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Asylum now available for Albanian women facing human trafficking

After a difficult transition from communist rule to a free-market, democratic member of the European Union, Albania can still be a dangerous place for vulnerable young women. Add to that a large number of people emigrating elsewhere, and the protections available to young single women can be further diminished to unacceptable levels.

Even the U.S. State Department recognizes that Albania has a serious problem with forced prostitution and human sex trafficking, but until recently it wasn’t clear that young women who reasonably fear being kidnapped and exploited by human traffickers could obtain asylum in the United States.

The question was answered definitively for one young Albanian woman. She appealed her the denial of her asylum application to the U.S. Court of Appeals for the Seventh Circuit, which officially covers only cases brought in Illinois, Indiana and Wisconsin, but in immigration cases the federal courts take decisions by other circuits seriously enough that it’s quite possible her case could be cited in North Carolina cases in the near future.

This young woman was left living on her own when her parents emigrated in 2001, which drew the attention of a sex trafficking gang she heard had kidnapped a high school girl for forced  prostitution. Worried, she moved 120 miles away to live with her sister. Unfortunately, her sister emigrated too, leaving the younger woman alone once more. It became clear that she was again a target of sex-trafficking gangs and “remained a target no matter where she lived” in Albania.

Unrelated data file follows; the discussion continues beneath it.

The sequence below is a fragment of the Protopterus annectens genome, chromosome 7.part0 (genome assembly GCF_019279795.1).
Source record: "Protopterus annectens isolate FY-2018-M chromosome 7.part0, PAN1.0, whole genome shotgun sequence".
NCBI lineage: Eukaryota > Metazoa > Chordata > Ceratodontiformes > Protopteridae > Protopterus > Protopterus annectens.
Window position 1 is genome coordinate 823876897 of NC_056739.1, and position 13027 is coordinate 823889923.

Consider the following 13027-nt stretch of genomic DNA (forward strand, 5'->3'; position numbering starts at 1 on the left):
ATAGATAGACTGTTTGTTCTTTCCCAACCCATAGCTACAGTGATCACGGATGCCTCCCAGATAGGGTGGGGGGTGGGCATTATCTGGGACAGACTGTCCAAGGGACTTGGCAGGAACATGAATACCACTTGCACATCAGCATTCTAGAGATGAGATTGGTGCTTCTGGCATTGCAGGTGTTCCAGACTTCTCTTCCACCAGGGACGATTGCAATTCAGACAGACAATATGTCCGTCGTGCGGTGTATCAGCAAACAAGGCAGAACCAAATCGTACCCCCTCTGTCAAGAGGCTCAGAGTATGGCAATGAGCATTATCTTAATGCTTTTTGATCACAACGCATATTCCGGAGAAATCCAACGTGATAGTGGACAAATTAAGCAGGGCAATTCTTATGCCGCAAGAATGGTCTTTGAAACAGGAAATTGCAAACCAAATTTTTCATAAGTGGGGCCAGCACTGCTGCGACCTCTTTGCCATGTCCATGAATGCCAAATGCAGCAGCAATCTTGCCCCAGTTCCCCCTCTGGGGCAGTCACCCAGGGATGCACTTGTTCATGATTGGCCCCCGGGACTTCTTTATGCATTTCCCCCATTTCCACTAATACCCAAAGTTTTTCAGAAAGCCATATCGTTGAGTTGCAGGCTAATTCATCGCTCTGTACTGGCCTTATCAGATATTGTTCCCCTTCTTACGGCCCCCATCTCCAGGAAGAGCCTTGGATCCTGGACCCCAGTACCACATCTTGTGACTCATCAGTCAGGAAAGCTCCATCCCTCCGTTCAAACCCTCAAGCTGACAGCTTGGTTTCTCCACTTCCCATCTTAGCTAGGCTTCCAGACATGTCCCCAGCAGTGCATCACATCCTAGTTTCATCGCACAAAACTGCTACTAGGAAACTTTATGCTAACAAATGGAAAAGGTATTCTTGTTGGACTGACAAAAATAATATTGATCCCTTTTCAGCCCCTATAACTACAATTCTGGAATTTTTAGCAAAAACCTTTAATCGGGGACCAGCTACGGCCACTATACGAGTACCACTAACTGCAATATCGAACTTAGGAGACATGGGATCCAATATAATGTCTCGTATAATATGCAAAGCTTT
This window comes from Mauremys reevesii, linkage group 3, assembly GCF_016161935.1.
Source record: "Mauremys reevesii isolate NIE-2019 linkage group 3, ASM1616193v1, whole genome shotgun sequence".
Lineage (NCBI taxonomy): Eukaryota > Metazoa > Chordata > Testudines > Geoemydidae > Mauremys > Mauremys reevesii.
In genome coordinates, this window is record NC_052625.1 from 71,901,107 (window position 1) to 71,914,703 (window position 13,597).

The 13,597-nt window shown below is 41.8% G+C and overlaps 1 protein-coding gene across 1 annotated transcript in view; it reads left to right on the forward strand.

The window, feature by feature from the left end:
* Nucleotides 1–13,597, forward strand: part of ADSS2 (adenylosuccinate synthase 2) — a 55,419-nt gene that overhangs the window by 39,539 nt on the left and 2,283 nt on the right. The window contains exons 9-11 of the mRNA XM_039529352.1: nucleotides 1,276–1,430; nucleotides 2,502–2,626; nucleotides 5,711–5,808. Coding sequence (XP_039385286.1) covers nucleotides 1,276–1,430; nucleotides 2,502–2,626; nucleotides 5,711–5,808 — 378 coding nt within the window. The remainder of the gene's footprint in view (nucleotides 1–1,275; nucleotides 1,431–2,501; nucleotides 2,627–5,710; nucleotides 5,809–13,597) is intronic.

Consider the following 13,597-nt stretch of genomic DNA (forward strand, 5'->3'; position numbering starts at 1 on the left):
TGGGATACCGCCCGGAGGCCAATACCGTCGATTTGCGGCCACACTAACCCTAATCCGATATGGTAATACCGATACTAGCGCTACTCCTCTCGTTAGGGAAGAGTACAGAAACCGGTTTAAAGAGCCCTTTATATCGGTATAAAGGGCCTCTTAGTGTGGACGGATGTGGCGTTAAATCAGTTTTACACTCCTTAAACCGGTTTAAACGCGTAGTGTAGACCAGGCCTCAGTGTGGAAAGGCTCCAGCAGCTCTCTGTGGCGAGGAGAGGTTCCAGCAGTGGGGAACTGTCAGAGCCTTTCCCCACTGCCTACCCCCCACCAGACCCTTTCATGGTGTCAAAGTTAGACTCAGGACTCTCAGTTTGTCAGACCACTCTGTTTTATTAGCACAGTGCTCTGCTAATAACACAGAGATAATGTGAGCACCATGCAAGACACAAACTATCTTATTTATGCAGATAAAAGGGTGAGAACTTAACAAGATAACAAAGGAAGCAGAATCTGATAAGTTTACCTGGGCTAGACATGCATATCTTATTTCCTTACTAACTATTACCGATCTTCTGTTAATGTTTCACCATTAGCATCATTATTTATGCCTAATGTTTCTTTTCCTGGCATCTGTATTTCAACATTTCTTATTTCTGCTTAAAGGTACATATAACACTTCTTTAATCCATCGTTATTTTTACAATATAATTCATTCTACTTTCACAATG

When she applied for asylum in the U.S., it was initially granted. However, the Board of Immigration Appeals overturned it and moved for deportation. It asserted she hadn’t proved, as is required by U.S. immigration law, that her admittedly well-founded fear of persecution was “on account of race, religion, nationality, membership in a particular social group, or political opinion.”

Young single women, the board asserted, are not a defined social group. Instead, the 7th Circuit said, the board had "emphasized that [her] proposed group was defined in large part by the harm inflicted on its members and did not exist independently of the traffickers."

On Friday, the full 7th Circuit reinstated her grant of asylum. "The characteristics of the group consist of the immutable or fundamental traits of being young, female, and living alone in Albania," wrote the majority. It also pointed out that in the past, the board has “never required complete independence of any relationship to the persecutor.”

The woman can now remain in the U.S. until the sex-trafficking risk in Albania is resolved or she earns lawful permanent residency or U.S. citizenship.

Source: Courthouse News Service, “Sex Trafficking Risks Give Albanians Asylum,” Elizabeth Warmerdam, Aug. 13, 2013